The patient underwent two months of intensive phase treatment comprising INH, RIF, PZA, and EMB with supervision. This was followed by seven months of the continuation phase with INH and RIF. After the treatment regimen, marked clinical and radiographic improvements were observed (Figure 1C and D). Four months after completing chemotherapy, while the patient was asymptomatic, a low-intensity area in the prostate was incidentally found on follow-up computed tomography. Magnetic resonance imaging confirmed a prostate mass (Figure 2). Biopsy of the prostate did not confirm a malignancy, but it revealed epithelioid cell granuloma with Langhans giant cells and caseous necrosis. However, the AFB smear and culture from the prostate biopsy and urine were negative. The patient remained under careful monitoring and without changes in his status until the scrotal swelling was noted. Figure 3 summarizes the patient’s clinical course timeline, including clinical events, chemotherapy, diabetes medications, and HbA1c level.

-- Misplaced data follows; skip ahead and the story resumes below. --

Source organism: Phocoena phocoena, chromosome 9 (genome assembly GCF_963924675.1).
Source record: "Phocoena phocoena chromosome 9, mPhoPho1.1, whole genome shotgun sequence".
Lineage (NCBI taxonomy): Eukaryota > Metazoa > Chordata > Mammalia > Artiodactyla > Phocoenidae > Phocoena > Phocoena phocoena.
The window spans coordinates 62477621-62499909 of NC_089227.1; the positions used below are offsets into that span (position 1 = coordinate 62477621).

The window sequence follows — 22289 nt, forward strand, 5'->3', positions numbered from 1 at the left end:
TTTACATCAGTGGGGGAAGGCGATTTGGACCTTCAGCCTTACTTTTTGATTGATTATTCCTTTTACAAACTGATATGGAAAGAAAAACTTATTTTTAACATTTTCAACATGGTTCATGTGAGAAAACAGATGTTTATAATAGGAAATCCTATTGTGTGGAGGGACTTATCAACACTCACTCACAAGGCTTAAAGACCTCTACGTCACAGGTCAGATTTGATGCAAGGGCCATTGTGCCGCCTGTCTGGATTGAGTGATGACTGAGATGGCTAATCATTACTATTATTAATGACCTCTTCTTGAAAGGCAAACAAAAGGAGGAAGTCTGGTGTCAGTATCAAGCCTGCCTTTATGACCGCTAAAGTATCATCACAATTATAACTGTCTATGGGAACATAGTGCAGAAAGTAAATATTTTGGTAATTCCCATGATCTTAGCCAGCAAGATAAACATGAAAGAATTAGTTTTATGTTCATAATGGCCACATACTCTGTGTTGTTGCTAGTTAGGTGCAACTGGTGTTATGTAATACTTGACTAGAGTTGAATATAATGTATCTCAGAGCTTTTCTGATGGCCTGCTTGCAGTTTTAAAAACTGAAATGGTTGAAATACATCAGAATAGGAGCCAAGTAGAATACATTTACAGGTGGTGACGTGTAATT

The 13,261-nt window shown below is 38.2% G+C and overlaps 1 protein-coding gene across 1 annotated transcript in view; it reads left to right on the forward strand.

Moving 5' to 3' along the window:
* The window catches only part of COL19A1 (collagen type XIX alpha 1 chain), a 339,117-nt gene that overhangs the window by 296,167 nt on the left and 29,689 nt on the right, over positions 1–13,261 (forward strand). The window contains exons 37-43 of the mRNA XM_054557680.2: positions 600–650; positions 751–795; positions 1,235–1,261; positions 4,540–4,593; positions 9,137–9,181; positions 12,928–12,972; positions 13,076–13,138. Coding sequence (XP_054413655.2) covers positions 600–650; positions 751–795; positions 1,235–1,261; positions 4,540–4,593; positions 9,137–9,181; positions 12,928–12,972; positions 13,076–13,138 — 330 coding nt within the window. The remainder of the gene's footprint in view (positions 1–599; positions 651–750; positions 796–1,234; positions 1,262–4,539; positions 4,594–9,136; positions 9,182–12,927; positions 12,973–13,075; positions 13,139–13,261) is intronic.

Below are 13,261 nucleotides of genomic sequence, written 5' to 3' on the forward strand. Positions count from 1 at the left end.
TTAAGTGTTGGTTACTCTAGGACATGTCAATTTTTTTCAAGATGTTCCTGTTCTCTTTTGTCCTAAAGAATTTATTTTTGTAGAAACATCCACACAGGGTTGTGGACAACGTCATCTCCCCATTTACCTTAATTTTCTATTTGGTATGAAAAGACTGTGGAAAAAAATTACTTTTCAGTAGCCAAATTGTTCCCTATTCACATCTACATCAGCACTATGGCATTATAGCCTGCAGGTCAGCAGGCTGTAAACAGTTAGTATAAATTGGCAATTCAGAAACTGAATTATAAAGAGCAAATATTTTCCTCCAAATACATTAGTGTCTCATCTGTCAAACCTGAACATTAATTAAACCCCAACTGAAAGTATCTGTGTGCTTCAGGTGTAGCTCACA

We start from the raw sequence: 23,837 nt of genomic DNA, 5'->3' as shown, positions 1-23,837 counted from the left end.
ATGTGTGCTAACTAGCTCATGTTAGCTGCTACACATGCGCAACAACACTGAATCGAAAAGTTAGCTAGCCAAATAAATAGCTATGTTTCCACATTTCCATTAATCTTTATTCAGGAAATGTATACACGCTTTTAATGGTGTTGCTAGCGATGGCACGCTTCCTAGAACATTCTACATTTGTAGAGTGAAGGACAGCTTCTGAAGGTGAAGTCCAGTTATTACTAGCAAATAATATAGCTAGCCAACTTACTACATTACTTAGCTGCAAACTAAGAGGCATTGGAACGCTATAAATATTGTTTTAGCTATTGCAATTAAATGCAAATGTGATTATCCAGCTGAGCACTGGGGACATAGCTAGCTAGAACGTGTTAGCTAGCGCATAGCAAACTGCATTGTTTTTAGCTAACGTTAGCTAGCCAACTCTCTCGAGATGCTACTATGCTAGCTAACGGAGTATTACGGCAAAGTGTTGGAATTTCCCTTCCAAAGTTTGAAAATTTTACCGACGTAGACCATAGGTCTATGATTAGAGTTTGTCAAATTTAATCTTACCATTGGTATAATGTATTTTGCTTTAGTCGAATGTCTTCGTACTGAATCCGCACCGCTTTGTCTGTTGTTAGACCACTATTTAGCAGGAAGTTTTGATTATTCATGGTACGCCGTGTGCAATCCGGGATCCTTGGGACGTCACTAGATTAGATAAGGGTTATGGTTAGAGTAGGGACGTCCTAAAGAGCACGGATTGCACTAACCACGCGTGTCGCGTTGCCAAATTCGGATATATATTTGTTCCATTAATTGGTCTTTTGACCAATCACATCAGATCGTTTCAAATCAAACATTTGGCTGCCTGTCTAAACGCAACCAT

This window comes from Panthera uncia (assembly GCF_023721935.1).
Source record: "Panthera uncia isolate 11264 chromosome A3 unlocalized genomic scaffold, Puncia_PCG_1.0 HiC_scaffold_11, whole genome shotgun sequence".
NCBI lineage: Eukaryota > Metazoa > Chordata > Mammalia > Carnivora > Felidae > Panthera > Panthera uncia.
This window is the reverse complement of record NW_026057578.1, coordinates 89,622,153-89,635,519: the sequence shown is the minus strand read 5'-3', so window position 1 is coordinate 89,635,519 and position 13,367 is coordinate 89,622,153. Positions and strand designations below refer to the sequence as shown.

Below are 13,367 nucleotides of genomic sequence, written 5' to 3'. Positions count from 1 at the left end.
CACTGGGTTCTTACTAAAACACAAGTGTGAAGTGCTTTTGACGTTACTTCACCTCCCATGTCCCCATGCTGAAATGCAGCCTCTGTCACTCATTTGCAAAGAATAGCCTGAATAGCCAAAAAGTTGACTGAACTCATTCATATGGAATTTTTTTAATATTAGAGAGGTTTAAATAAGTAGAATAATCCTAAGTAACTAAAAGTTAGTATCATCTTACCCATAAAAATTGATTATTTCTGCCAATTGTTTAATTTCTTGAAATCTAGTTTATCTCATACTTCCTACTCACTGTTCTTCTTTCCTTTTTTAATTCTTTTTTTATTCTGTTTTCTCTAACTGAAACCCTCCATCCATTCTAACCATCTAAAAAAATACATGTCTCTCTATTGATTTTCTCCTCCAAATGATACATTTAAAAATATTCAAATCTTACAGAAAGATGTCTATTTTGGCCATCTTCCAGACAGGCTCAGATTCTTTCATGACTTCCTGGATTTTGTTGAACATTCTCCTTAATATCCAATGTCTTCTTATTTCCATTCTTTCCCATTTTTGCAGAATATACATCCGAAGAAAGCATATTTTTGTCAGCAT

Figure 2 Magnetic resonance imaging of the prostate. Horizontal planes on magnetic resonance imaging are shown. The yellow arrow indicates the tumor. (A) T1-weighted image; the tumor shows mixed signal intensity. (B) T2-weighted image; the tumor shows mixed intensity. (C) Diffusion-weighted image; the tumor shows high intensity. (D) Apparent diffusion coefficient mapping; the tumor shows low intensity.

Figure 3 Timeline of the patient’s clinical course. The horizontal axis indicates the timeline. The vertical axis indicates the HbA1c level. The black line indicates changes in HbA1c. Horizontal bars indicate medications for tuberculosis and diabetes mellitus.

Abbreviations: EMB, ethambutol; HbA1c, glycated hemoglobin; INH, isoniazid; PZA, pyrazinamide; RIF, rifampin.